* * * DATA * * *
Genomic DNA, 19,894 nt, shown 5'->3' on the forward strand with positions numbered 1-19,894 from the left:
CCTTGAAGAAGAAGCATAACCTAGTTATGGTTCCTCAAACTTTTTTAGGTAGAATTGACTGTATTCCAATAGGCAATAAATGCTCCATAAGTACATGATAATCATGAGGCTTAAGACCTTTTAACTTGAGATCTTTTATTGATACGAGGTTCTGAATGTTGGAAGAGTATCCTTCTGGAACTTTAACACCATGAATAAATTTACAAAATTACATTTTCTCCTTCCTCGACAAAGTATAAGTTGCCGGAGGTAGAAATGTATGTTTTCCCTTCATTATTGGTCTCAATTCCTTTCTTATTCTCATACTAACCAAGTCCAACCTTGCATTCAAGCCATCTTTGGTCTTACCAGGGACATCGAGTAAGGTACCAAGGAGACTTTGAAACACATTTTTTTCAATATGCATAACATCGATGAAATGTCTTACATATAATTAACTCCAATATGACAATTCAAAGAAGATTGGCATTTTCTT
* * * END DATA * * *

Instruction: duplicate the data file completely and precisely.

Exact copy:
Genomic DNA, 19,894 nt, shown 5'->3' on the forward strand with positions numbered 1-19,894 from the left:
CCTTGAAGAAGAAGCATAACCTAGTTATGGTTCCTCAAACTTTTTTAGGTAGAATTGACTGTATTCCAATAGGCAATAAATGCTCCATAAGTACATGATAATCATGAGGCTTAAGACCTTTTAACTTGAGATCTTTTATTGATACGAGGTTCTGAATGTTGGAAGAGTATCCTTCTGGAACTTTAACACCATGAATAAATTTACAAAATTACATTTTCTCCTTCCTCGACAAAGTATAAGTTGCCGGAGGTAGAAATGTATGTTTTCCCTTCATTATTGGTCTCAATTCCTTTCTTATTCTCATACTAACCAAGTCCAACCTTGCATTCAAGCCATCTTTGGTCTTACCAGGGACATCGAGTAAGGTACCAAGGAGACTTTGAAACACATTTTTTTCAATATGCATAACATCGATGAAATGTCTTACATATAATTAACTCCAATATGACAATTCAAAGAAGATTGGCATTTTCTT